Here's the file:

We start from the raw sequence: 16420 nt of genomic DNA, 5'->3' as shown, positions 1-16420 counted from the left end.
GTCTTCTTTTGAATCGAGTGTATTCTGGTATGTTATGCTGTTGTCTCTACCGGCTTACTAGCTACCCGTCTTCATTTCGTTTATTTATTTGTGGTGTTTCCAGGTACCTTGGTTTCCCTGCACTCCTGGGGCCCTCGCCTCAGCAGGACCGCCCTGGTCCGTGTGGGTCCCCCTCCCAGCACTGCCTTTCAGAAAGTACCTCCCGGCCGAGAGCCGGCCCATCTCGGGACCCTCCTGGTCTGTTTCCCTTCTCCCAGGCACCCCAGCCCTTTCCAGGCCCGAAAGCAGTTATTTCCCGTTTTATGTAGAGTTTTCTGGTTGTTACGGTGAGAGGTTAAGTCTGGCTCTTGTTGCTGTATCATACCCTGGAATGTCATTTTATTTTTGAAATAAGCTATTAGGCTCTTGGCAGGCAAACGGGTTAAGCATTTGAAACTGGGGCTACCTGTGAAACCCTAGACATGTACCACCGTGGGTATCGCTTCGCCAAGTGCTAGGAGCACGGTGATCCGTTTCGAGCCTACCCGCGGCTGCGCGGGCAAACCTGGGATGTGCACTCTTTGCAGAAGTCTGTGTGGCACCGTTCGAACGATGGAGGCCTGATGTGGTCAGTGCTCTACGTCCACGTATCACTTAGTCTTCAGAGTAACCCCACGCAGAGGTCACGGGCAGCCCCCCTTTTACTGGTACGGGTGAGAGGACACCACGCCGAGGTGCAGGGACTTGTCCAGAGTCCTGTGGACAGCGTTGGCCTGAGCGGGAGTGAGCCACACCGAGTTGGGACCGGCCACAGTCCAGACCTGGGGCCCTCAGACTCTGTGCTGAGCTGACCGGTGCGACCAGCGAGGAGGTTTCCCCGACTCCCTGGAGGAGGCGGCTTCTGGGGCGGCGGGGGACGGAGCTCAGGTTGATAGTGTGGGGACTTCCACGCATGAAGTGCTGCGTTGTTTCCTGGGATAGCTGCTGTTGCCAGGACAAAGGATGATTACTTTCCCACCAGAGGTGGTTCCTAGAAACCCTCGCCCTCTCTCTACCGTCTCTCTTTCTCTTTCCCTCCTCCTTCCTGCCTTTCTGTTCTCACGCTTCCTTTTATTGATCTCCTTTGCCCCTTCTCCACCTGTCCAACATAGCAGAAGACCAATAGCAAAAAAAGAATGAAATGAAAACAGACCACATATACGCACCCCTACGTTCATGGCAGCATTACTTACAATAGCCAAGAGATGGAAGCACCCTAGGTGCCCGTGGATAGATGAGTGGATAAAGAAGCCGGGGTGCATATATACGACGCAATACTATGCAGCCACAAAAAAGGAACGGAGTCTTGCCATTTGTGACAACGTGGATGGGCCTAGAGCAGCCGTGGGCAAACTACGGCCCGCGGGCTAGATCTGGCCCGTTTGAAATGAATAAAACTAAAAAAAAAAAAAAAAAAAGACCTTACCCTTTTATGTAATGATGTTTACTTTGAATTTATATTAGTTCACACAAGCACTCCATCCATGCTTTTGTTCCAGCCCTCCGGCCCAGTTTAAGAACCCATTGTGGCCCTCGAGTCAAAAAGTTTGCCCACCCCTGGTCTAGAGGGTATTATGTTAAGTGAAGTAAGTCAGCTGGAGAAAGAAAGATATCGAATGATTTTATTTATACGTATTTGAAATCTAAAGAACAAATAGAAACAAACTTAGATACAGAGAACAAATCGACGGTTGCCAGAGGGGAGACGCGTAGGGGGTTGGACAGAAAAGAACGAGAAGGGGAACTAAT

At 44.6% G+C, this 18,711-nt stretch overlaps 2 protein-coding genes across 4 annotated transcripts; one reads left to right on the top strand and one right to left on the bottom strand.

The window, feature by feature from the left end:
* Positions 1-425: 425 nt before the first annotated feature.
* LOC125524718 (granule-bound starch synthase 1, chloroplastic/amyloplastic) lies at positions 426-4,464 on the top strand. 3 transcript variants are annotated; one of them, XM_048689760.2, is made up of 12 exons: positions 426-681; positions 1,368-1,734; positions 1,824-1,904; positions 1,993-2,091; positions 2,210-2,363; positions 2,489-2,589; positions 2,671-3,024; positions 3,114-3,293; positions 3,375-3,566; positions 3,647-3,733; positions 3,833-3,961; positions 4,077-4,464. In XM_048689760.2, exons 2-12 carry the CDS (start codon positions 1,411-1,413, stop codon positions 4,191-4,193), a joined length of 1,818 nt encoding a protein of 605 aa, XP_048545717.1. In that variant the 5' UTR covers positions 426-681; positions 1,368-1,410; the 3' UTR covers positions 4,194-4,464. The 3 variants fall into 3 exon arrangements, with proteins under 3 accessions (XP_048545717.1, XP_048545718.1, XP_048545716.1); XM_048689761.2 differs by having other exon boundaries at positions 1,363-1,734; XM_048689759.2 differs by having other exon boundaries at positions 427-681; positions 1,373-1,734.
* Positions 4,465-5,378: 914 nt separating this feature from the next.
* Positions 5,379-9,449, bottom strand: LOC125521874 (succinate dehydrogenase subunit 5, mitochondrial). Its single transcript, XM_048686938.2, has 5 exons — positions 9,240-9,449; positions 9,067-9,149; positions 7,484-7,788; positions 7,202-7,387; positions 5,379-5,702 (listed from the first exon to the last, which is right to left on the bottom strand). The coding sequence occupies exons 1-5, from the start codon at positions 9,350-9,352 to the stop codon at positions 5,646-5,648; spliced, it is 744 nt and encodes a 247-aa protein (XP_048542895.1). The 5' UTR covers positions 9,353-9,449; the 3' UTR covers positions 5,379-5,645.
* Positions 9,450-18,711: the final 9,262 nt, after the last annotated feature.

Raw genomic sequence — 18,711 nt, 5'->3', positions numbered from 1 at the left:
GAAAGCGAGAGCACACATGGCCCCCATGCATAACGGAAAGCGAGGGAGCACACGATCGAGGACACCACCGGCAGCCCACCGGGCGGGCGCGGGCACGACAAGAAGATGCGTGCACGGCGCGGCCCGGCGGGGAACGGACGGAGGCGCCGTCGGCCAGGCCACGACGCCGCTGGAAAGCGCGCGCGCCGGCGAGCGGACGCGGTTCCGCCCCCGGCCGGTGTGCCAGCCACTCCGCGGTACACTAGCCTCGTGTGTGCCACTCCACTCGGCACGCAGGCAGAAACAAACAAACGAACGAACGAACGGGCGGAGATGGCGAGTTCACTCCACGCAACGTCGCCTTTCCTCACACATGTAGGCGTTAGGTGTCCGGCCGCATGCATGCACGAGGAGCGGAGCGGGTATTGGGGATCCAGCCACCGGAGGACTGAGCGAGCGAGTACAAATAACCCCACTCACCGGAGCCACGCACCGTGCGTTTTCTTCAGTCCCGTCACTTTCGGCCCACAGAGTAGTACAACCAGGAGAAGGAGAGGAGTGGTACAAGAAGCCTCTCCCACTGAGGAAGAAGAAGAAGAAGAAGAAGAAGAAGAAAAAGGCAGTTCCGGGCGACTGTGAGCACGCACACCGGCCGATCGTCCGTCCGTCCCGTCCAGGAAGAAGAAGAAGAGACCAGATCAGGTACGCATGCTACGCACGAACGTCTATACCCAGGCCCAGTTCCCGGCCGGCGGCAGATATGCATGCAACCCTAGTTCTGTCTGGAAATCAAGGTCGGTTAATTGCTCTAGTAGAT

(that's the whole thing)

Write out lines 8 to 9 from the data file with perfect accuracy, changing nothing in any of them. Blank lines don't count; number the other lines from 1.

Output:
* Positions 5,379-9,449, bottom strand: LOC125521874 (succinate dehydrogenase subunit 5, mitochondrial). Its single transcript, XM_048686938.2, has 5 exons — positions 9,240-9,449; positions 9,067-9,149; positions 7,484-7,788; positions 7,202-7,387; positions 5,379-5,702 (listed from the first exon to the last, which is right to left on the bottom strand). The coding sequence occupies exons 1-5, from the start codon at positions 9,350-9,352 to the stop codon at positions 5,646-5,648; spliced, it is 744 nt and encodes a 247-aa protein (XP_048542895.1). The 5' UTR covers positions 9,353-9,449; the 3' UTR covers positions 5,379-5,645.
* Positions 9,450-18,711: the final 9,262 nt, after the last annotated feature.